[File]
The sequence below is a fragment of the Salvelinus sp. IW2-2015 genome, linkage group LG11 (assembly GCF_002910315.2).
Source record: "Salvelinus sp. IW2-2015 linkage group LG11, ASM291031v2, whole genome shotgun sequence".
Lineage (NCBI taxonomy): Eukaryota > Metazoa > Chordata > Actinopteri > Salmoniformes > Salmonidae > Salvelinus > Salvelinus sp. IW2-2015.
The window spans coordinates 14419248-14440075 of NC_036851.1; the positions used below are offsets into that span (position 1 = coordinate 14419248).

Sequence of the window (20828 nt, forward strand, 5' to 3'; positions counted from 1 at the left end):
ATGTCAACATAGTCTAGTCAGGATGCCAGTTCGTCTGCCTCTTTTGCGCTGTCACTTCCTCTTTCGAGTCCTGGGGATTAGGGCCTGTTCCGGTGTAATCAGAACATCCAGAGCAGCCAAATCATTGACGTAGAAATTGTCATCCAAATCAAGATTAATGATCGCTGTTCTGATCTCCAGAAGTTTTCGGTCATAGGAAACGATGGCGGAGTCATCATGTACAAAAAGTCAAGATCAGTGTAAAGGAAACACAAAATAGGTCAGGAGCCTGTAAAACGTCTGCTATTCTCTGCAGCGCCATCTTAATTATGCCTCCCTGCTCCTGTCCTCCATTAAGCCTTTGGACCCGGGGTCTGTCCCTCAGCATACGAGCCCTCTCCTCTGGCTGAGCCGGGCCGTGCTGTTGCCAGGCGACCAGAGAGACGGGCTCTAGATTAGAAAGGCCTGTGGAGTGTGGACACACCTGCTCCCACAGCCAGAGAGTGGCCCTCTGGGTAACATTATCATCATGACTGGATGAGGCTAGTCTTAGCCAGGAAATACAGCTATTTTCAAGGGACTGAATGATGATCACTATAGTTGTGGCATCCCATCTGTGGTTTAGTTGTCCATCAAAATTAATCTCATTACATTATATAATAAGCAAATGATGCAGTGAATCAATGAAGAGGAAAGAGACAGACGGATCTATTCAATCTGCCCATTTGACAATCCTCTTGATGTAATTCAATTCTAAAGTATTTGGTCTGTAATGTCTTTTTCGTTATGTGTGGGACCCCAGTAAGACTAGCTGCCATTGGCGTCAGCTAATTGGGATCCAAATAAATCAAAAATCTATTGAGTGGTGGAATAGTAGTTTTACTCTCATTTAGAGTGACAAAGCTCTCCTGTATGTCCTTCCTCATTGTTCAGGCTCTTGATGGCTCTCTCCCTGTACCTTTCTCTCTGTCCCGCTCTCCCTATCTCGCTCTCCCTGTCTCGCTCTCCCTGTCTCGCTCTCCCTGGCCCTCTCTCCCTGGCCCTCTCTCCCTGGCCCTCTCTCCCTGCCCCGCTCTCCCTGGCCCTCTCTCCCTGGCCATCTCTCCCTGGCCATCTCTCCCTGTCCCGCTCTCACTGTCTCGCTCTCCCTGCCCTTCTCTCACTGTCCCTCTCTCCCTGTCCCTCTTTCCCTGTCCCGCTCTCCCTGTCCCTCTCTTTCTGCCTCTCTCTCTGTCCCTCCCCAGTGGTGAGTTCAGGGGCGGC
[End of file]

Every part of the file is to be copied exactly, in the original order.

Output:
The sequence below is a fragment of the Salvelinus sp. IW2-2015 genome, linkage group LG11 (assembly GCF_002910315.2).
Source record: "Salvelinus sp. IW2-2015 linkage group LG11, ASM291031v2, whole genome shotgun sequence".
Lineage (NCBI taxonomy): Eukaryota > Metazoa > Chordata > Actinopteri > Salmoniformes > Salmonidae > Salvelinus > Salvelinus sp. IW2-2015.
The window spans coordinates 14419248-14440075 of NC_036851.1; the positions used below are offsets into that span (position 1 = coordinate 14419248).

Sequence of the window (20828 nt, forward strand, 5' to 3'; positions counted from 1 at the left end):
ATGTCAACATAGTCTAGTCAGGATGCCAGTTCGTCTGCCTCTTTTGCGCTGTCACTTCCTCTTTCGAGTCCTGGGGATTAGGGCCTGTTCCGGTGTAATCAGAACATCCAGAGCAGCCAAATCATTGACGTAGAAATTGTCATCCAAATCAAGATTAATGATCGCTGTTCTGATCTCCAGAAGTTTTCGGTCATAGGAAACGATGGCGGAGTCATCATGTACAAAAAGTCAAGATCAGTGTAAAGGAAACACAAAATAGGTCAGGAGCCTGTAAAACGTCTGCTATTCTCTGCAGCGCCATCTTAATTATGCCTCCCTGCTCCTGTCCTCCATTAAGCCTTTGGACCCGGGGTCTGTCCCTCAGCATACGAGCCCTCTCCTCTGGCTGAGCCGGGCCGTGCTGTTGCCAGGCGACCAGAGAGACGGGCTCTAGATTAGAAAGGCCTGTGGAGTGTGGACACACCTGCTCCCACAGCCAGAGAGTGGCCCTCTGGGTAACATTATCATCATGACTGGATGAGGCTAGTCTTAGCCAGGAAATACAGCTATTTTCAAGGGACTGAATGATGATCACTATAGTTGTGGCATCCCATCTGTGGTTTAGTTGTCCATCAAAATTAATCTCATTACATTATATAATAAGCAAATGATGCAGTGAATCAATGAAGAGGAAAGAGACAGACGGATCTATTCAATCTGCCCATTTGACAATCCTCTTGATGTAATTCAATTCTAAAGTATTTGGTCTGTAATGTCTTTTTCGTTATGTGTGGGACCCCAGTAAGACTAGCTGCCATTGGCGTCAGCTAATTGGGATCCAAATAAATCAAAAATCTATTGAGTGGTGGAATAGTAGTTTTACTCTCATTTAGAGTGACAAAGCTCTCCTGTATGTCCTTCCTCATTGTTCAGGCTCTTGATGGCTCTCTCCCTGTACCTTTCTCTCTGTCCCGCTCTCCCTATCTCGCTCTCCCTGTCTCGCTCTCCCTGTCTCGCTCTCCCTGGCCCTCTCTCCCTGGCCCTCTCTCCCTGGCCCTCTCTCCCTGCCCCGCTCTCCCTGGCCCTCTCTCCCTGGCCATCTCTCCCTGGCCATCTCTCCCTGTCCCGCTCTCACTGTCTCGCTCTCCCTGCCCTTCTCTCACTGTCCCTCTCTCCCTGTCCCTCTTTCCCTGTCCCGCTCTCCCTGTCCCTCTCTTTCTGCCTCTCTCTCTGTCCCTCCCCAGTGGTGAGTTCAGGGGCGGC